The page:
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Rethink code cohesion

Emergent Design: time to relate

Designing a Defense for Mobile Applications

The methods reverseCharacters() and isMightyMouse() are easy to name because they each do a single, identifiable thing. It also helps with debugging. If the characters are not reversing properly, I know exactly where to look to find the bug, because the responsibility for doing this is clearly assigned to the properly named method, and only that method.

Cohesion of perspective level

Another aspect of cohesion you should be aware of is the level of perspective at which a method operates. Put simply, methods tend to accomplish their functionality by either of the following:

  • Code logic directly in the method
  • Calling other methods

The preceding process() method has a little bit of logic in it, but it is purely for sequencing the other methods and organizing the results of their actions. Mostly, process() calls reverseCharacters() and isMightyMouse(), where the actual work is done. This aggregation of behavior that process() does is at a level of perspective we call specification.

Levels of perspective

In UML Distilled: A Brief Guide to the Standard Object Modeling Language, Martin Fowler refers to the levels of perspective that Steve Cook and John Daniels identified in their book Designing Object Systems. The three types of perspective are conceptual, specification, and implementation.

  • The conceptual perspective deals with the system objects, which ideally represent entities in the problem domain I am writing for. If I am designing an application for a bank, these might be account, transaction, statement, customer, and the like.
  • Specification means the public methods that form the interface of each object, but also the private methods to which they are delegated (see the example code on this page). So, process(), being the only public method of Application, is decidedly a specification-level issue, but from the point of view of process(), so are reverseCharacters() and isMightyMouse(). This is because process() is concerned with what they do (how they are called, what they return), but not how they do it.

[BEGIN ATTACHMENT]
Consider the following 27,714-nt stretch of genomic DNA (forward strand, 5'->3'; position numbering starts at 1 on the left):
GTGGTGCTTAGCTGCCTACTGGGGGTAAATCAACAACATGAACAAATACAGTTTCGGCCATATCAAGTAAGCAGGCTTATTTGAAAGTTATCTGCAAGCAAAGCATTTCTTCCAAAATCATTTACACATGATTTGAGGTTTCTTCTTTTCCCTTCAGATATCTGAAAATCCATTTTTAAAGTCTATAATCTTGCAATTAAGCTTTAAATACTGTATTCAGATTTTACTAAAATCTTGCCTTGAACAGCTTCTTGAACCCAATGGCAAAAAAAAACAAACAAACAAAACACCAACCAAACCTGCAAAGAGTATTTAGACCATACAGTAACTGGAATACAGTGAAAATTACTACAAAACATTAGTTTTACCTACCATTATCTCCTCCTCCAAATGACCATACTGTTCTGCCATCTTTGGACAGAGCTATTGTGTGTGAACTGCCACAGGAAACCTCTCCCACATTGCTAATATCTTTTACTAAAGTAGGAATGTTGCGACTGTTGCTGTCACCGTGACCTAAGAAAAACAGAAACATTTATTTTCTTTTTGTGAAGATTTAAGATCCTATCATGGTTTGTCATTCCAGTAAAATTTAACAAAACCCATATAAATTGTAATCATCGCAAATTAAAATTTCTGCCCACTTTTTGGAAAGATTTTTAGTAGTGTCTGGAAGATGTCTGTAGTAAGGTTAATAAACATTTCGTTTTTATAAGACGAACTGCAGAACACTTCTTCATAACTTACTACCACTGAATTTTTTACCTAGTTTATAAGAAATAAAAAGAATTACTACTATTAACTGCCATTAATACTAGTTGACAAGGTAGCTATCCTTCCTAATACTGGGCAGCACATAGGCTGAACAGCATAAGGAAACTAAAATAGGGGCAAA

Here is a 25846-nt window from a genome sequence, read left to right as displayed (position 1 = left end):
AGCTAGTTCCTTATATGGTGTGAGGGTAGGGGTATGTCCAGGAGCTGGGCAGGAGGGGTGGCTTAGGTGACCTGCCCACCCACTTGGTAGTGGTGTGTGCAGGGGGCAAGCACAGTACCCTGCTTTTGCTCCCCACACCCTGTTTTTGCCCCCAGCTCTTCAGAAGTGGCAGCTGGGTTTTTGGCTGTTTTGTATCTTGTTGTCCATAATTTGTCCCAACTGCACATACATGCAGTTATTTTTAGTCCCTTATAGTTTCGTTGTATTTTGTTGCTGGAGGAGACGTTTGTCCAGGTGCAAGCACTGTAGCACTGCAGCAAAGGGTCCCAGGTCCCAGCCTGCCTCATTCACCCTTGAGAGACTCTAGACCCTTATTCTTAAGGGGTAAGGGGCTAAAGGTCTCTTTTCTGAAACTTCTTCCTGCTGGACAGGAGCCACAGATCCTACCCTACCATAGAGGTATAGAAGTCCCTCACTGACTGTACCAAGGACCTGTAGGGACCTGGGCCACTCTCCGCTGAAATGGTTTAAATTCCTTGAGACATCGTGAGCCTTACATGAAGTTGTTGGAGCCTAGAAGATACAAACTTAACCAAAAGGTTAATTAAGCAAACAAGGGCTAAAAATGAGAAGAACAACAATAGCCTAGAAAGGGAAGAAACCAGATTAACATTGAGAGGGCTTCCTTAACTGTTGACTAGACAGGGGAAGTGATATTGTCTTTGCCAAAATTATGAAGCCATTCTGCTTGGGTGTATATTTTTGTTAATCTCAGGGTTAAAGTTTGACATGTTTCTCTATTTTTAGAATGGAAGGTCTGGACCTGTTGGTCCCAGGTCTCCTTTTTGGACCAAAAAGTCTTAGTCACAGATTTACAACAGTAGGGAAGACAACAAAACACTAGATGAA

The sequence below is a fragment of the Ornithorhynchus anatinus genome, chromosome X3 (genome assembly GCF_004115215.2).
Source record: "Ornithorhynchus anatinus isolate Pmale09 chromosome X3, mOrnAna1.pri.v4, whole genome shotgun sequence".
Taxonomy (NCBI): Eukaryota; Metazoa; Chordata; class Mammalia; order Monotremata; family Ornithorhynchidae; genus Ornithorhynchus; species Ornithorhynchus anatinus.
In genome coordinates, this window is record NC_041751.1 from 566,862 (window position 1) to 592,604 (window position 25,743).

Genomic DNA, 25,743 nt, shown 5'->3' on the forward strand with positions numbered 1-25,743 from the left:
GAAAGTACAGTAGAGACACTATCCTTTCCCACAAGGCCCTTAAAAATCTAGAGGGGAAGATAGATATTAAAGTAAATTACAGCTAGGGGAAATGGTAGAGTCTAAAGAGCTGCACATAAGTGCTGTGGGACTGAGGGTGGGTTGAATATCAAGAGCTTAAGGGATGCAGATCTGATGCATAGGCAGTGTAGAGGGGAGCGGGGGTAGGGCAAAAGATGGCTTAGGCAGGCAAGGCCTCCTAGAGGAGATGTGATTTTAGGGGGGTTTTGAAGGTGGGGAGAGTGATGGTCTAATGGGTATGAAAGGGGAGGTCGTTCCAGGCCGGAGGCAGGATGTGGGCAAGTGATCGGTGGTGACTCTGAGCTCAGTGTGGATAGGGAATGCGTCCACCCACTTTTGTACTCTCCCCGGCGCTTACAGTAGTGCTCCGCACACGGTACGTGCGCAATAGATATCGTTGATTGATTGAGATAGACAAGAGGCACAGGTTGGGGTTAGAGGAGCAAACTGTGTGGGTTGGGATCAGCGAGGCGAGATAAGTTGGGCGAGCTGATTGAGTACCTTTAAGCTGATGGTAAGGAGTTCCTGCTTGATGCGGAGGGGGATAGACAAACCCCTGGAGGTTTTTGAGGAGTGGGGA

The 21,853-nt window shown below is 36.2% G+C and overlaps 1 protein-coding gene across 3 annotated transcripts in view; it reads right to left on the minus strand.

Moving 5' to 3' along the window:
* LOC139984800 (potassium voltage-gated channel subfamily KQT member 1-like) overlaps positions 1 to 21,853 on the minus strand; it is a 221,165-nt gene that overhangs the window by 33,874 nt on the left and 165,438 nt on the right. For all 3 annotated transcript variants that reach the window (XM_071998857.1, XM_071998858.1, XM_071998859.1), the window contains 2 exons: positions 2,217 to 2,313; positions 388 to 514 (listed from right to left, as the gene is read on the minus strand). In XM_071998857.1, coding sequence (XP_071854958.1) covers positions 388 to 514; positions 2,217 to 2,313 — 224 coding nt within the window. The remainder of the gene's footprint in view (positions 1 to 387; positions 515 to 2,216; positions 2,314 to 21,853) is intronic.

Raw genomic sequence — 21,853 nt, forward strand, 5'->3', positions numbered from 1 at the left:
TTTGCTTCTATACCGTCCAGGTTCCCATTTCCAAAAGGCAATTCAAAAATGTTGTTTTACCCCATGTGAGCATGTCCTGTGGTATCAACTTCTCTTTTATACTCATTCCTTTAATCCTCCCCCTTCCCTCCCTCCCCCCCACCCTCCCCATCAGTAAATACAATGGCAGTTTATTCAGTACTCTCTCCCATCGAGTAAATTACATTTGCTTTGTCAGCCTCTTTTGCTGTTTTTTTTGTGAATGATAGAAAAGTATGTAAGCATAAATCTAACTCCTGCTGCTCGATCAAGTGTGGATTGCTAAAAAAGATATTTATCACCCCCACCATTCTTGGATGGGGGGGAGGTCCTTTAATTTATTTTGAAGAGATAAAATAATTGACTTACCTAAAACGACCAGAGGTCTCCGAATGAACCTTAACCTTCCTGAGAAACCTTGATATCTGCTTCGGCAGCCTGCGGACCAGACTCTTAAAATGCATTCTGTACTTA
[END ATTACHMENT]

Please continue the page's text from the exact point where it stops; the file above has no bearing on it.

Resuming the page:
• Implementation is concerned with the code that does the actual work. Nice that we still have that, eh?

The reverseCharacters() and isMightyMouse() methods are implementation-level methods; they have the code that does the dirty work.

It would be overstating things to suggest that I always write methods that are purely at one level of perspective or another-even here, process() has a little bit of logic in it, not just a series of method calls. But my goal is to be as cohesive as possible in terms of levels of perspective, mostly because it makes the code easier to read and understand.

It would not be overstating things to suggest that I always strive to write methods that are cohesive in the general sense, that they contain code that is all about the same issue or purpose. When I find poorly cohesive methods, I am going to change them, every time, because I know that method cohesion is a principle that will help me create maintainable code, and that is something I want for myself, let alone my team and my customer.

Class cohesion

Classes themselves also need to be cohesive. The readability, maintenance, and clarity issues that, in part, drive the need for method cohesion also motivate class cohesion.

In addition, we know we want our classes to define objects that are responsible for themselves, that are well-understood entities in the problem domain. A typical mistake that developers who are new to object orientation make is to define their classes in terms of the software itself, rather than in terms of the problem being solved. For instance, consider the following code:


public class BankingSystem {
  // No "method guts" are provided; this is just a 
  // conceptual example
  public void addCustomer(String cName, String cAddress, 
                          String accountNumber, 
                          double balance) {}
  public void removeCustomer(String accountNumber) {}
  public double creditAccount(String accountNumber, 
                              double creditAmount) {}
  public double debitAccount(String accountNumber, 
                             double debitAmount) {}
  public boolean checkSufficientFunds(String accountNumber, 
                                      double checkAmount) {}
  public void sendStatement(String accountNumber) {}
  public boolean qualifiesForFreeToaster(String accountNumber){}
  public boolean transferFunds(String fromAccount, 
                               String toAccount, 
                               double transferAmount) {}
}

It is easy to imagine the thought process that leads to code like this: "I am writing a banking system, and so I will name the class for what it is, a BankingSystem. What does a banking system do? Well, I need to be able to add and remove customers, manage their accounts by adding to them and withdrawing from them," and so on.

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